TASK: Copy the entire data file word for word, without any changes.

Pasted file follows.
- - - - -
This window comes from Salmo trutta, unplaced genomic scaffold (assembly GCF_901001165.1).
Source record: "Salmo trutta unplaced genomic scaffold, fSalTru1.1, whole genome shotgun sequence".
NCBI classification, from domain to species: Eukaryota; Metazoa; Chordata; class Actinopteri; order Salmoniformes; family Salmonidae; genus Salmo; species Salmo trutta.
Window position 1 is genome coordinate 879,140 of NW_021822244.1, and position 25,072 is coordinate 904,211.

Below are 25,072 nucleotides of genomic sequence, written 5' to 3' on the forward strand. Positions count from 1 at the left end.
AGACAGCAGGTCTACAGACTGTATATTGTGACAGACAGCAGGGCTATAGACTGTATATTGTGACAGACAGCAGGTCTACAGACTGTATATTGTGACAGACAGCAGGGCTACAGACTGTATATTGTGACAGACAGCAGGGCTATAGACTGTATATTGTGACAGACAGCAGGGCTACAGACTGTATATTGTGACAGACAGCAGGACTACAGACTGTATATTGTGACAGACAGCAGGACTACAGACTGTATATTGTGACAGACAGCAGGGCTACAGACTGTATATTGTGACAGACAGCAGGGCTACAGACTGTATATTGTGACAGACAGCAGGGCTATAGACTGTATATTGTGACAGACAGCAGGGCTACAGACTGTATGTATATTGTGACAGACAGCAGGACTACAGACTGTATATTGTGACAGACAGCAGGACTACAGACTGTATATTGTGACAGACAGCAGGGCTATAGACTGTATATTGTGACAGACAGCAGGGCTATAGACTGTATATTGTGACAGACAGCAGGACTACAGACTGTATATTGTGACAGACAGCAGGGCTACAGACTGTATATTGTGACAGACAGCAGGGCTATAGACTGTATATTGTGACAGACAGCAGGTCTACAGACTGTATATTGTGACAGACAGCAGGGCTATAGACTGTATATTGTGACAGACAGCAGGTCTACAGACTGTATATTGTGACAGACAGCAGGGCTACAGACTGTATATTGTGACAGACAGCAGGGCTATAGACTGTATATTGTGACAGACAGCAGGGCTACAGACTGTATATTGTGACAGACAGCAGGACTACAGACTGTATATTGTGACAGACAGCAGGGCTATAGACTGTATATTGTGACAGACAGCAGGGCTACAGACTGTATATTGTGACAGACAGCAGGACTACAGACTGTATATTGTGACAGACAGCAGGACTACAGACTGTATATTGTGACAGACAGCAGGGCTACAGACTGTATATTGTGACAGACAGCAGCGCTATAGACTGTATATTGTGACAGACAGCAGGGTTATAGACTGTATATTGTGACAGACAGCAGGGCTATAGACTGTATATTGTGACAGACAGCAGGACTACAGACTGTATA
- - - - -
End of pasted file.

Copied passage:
This window comes from Salmo trutta, unplaced genomic scaffold (assembly GCF_901001165.1).
Source record: "Salmo trutta unplaced genomic scaffold, fSalTru1.1, whole genome shotgun sequence".
NCBI classification, from domain to species: Eukaryota; Metazoa; Chordata; class Actinopteri; order Salmoniformes; family Salmonidae; genus Salmo; species Salmo trutta.
Window position 1 is genome coordinate 879,140 of NW_021822244.1, and position 25,072 is coordinate 904,211.

Below are 25,072 nucleotides of genomic sequence, written 5' to 3' on the forward strand. Positions count from 1 at the left end.
AGACAGCAGGTCTACAGACTGTATATTGTGACAGACAGCAGGGCTATAGACTGTATATTGTGACAGACAGCAGGTCTACAGACTGTATATTGTGACAGACAGCAGGGCTACAGACTGTATATTGTGACAGACAGCAGGGCTATAGACTGTATATTGTGACAGACAGCAGGGCTACAGACTGTATATTGTGACAGACAGCAGGACTACAGACTGTATATTGTGACAGACAGCAGGACTACAGACTGTATATTGTGACAGACAGCAGGGCTACAGACTGTATATTGTGACAGACAGCAGGGCTACAGACTGTATATTGTGACAGACAGCAGGGCTATAGACTGTATATTGTGACAGACAGCAGGGCTACAGACTGTATGTATATTGTGACAGACAGCAGGACTACAGACTGTATATTGTGACAGACAGCAGGACTACAGACTGTATATTGTGACAGACAGCAGGGCTATAGACTGTATATTGTGACAGACAGCAGGGCTATAGACTGTATATTGTGACAGACAGCAGGACTACAGACTGTATATTGTGACAGACAGCAGGGCTACAGACTGTATATTGTGACAGACAGCAGGGCTATAGACTGTATATTGTGACAGACAGCAGGTCTACAGACTGTATATTGTGACAGACAGCAGGGCTATAGACTGTATATTGTGACAGACAGCAGGTCTACAGACTGTATATTGTGACAGACAGCAGGGCTACAGACTGTATATTGTGACAGACAGCAGGGCTATAGACTGTATATTGTGACAGACAGCAGGGCTACAGACTGTATATTGTGACAGACAGCAGGACTACAGACTGTATATTGTGACAGACAGCAGGGCTATAGACTGTATATTGTGACAGACAGCAGGGCTACAGACTGTATATTGTGACAGACAGCAGGACTACAGACTGTATATTGTGACAGACAGCAGGACTACAGACTGTATATTGTGACAGACAGCAGGGCTACAGACTGTATATTGTGACAGACAGCAGCGCTATAGACTGTATATTGTGACAGACAGCAGGGTTATAGACTGTATATTGTGACAGACAGCAGGGCTATAGACTGTATATTGTGACAGACAGCAGGACTACAGACTGTATA